Medical Articles

Dilated Cardiomyopathy in Dogs

Dilated cardiomyopathy is characterized by enlargement of the muscles of the heart. As a result of being stretched, the heart muscles become weakened and the organ looses it's ability to pump blood efficiently throughout the body.

Canine Dilated Cardiomyopathy

Canine Dilated Cardiomyopathy

Dilated cardiomyopathy has been associated with various conditions that cause damage to heart muscle. Certain nutritional deficiencies such as carnitine deficiency, viral infections such as parvovirus infection, and medications (Adriamycin, an anticancer drug) are linked to this "enlarged heart" syndrome.

In most cases, the cause of dilated cardiomyopathy is unknown. Because the disease is most common in certain large and spaniel breeds, a genetic or familial link has been suggested. Dogs most commonly affected are Doberman pinchers, Boxers, Cocker spaniels, and the giant breeds. Affected dogs are often young, ranging between two and five years of age. Male dogs are commonly affected more often than females.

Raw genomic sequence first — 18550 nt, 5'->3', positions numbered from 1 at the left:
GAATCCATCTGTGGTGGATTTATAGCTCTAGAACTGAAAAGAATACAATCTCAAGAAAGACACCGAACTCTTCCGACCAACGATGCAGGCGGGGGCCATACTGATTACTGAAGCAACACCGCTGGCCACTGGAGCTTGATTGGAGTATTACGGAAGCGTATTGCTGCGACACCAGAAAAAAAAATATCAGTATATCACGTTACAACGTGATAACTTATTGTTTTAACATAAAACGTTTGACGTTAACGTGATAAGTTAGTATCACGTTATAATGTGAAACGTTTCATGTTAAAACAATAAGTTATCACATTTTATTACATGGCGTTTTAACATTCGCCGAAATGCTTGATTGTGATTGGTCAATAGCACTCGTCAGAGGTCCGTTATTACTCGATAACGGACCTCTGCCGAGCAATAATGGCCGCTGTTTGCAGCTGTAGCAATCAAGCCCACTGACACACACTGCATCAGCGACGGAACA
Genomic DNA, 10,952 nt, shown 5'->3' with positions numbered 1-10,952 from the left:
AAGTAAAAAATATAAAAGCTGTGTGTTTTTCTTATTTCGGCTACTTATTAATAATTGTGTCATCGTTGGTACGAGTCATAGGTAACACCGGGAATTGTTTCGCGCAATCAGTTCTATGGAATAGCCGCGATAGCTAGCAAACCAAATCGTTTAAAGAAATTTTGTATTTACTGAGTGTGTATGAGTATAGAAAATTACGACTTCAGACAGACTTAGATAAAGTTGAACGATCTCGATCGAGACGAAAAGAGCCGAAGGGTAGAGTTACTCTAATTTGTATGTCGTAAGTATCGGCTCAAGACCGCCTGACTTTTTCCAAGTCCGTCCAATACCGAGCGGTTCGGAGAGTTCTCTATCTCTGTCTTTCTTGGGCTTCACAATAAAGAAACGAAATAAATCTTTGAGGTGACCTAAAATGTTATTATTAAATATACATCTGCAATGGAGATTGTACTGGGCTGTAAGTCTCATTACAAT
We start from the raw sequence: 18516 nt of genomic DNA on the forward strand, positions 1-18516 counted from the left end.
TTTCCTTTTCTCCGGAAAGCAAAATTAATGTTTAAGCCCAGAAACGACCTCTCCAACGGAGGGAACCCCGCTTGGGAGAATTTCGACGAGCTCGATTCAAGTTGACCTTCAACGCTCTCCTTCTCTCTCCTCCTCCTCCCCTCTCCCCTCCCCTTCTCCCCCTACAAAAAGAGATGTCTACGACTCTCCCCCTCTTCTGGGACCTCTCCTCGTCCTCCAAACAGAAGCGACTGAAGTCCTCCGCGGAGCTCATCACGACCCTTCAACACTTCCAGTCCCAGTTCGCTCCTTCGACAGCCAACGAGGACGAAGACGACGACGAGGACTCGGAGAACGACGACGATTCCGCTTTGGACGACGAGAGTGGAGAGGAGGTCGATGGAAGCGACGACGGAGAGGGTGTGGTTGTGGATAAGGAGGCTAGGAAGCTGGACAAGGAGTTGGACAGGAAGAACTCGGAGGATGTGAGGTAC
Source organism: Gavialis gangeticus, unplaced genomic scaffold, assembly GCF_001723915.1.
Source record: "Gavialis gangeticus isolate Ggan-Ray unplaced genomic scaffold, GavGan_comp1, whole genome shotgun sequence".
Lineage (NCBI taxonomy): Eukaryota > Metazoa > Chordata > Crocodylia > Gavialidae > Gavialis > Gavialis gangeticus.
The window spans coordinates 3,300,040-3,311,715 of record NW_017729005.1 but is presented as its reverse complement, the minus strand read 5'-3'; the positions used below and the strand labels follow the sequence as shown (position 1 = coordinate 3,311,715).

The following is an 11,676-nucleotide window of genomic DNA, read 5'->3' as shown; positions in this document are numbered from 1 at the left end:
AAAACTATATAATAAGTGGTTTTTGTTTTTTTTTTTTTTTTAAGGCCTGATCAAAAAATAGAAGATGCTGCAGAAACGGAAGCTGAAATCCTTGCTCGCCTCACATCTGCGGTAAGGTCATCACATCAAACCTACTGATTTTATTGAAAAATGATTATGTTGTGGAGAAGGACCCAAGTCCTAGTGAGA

Symptoms of the disease reflect heart failure. Exercise intolerance, coughing, fatigue, and weight loss are characteristic symptoms for dogs with dilated cardiomyopathy.

X-rays, blood tests, and ECG are helpful in diagnosing the disease. These tests are necessary in order to rule out the possibility of other problems. The definitive diagnosis is made with echocardiography (cardiac ultrasound).

Treatment for dilated cardiomyopathy is mediocre at best. Your veterinarian will recommend the treatment that is best suited for your dog.

Dilated cardiomyopathy is a serious condition. Most dogs only live six to 12 months after the onset of clinical symptoms. Prognosis for Doberman pinchers is worse. Even when stabilized with medication, they often die within three to six months.

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